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D.C. Decision May Signal Start of a Selling Season

Magazine article Editor & Publisher

D.C. Decision May Signal Start of a Selling Season

Article excerpt

With two of FCC's TV ownership regs struck by lightning in a federal court, M&A activity looms large in forecast

A federal appeals court has opened the way for what may become a spirited round of consolidation among broadcast and cable television companies. Newspapers may benefit in a couple of ways -- even as they gird to battle for audience with ever-larger media firms.

The U.S. Court of Appeals for the District of Columbia told the Federal Communications Commission (FCC) to come up with better reasons to limit any TV network's owned-and-operated stations from reaching more than 35% of the national audience. In its Tuesday ruling, the court went further on another regulation, voiding the FCC rule that kept cable TV systems from owning local broadcast stations.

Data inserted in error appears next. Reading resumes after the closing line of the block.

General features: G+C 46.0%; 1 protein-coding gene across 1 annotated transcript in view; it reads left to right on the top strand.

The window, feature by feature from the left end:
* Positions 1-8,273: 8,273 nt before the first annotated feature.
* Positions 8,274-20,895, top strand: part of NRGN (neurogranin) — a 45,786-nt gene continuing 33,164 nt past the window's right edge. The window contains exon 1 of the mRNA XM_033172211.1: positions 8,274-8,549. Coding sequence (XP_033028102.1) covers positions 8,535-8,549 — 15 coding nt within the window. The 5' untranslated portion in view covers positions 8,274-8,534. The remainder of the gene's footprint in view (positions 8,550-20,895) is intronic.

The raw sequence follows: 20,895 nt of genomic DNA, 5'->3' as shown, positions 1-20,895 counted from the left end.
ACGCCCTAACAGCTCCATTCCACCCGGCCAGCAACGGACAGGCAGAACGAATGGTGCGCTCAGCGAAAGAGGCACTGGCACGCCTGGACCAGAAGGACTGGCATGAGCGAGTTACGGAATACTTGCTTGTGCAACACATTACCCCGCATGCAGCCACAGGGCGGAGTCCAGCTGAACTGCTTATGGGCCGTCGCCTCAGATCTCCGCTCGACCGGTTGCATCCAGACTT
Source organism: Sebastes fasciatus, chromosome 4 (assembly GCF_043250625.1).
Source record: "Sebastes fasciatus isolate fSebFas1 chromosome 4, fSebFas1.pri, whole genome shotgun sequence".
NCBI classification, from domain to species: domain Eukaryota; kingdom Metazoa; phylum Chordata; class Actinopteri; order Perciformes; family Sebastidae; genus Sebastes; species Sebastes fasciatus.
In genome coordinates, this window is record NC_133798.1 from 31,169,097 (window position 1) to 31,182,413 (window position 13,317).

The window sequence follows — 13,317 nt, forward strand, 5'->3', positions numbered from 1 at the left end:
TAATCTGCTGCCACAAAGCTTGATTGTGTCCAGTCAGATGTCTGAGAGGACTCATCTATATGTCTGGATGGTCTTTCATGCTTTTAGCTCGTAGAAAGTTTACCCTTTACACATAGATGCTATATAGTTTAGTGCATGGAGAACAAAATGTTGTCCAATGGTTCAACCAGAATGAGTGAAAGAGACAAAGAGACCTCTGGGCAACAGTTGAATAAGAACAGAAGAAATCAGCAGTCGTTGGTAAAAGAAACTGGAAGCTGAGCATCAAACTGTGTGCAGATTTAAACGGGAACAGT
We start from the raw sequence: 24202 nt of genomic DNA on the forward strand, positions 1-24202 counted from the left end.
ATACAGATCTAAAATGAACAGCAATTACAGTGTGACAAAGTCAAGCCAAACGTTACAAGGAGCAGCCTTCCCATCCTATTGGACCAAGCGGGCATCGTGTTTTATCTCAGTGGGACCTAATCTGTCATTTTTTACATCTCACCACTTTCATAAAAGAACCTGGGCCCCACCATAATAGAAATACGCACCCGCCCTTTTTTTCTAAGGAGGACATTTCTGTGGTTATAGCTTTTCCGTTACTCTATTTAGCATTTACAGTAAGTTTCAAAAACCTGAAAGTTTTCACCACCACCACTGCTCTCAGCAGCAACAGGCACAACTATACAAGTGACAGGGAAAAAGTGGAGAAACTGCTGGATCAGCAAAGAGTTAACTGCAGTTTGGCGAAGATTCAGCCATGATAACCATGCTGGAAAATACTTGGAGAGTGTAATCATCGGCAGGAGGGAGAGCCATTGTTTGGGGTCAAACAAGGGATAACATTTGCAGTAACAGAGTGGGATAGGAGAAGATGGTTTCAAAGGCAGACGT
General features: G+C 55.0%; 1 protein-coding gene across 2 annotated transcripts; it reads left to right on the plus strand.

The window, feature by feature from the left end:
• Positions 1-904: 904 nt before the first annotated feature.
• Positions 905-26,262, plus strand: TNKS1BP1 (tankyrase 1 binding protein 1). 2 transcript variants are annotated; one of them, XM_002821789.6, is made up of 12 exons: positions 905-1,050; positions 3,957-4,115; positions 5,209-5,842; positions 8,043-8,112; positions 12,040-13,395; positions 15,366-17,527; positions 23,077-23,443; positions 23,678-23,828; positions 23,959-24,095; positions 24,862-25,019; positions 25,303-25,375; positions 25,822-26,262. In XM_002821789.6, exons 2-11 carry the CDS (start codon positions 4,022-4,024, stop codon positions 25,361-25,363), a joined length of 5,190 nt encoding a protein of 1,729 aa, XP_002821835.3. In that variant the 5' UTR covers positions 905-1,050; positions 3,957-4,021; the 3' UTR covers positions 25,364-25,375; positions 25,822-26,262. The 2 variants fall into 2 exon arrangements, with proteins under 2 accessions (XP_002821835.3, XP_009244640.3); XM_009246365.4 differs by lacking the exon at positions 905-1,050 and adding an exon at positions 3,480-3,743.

The court decision heartened those who want the FCC to jettison its ban on common ownership of a daily newspaper and a broadcast station in the same market. Like the besieged 35% broadcast standard, the rule aims to preserve the diversity of voices and local ownership.

The court's action "is another indication that the commission should be on the path toward repealing" the newspaper-broadcast rule, said John F. Sturm, CEO and president of the Newspaper Association of America. Opponents of media concentration reacted with alarm. "This decision erodes the public's First Amendment rights to have a diversely owned media marketplace," said Jeff Chester, executive director of the Center for Digital Democracy. …

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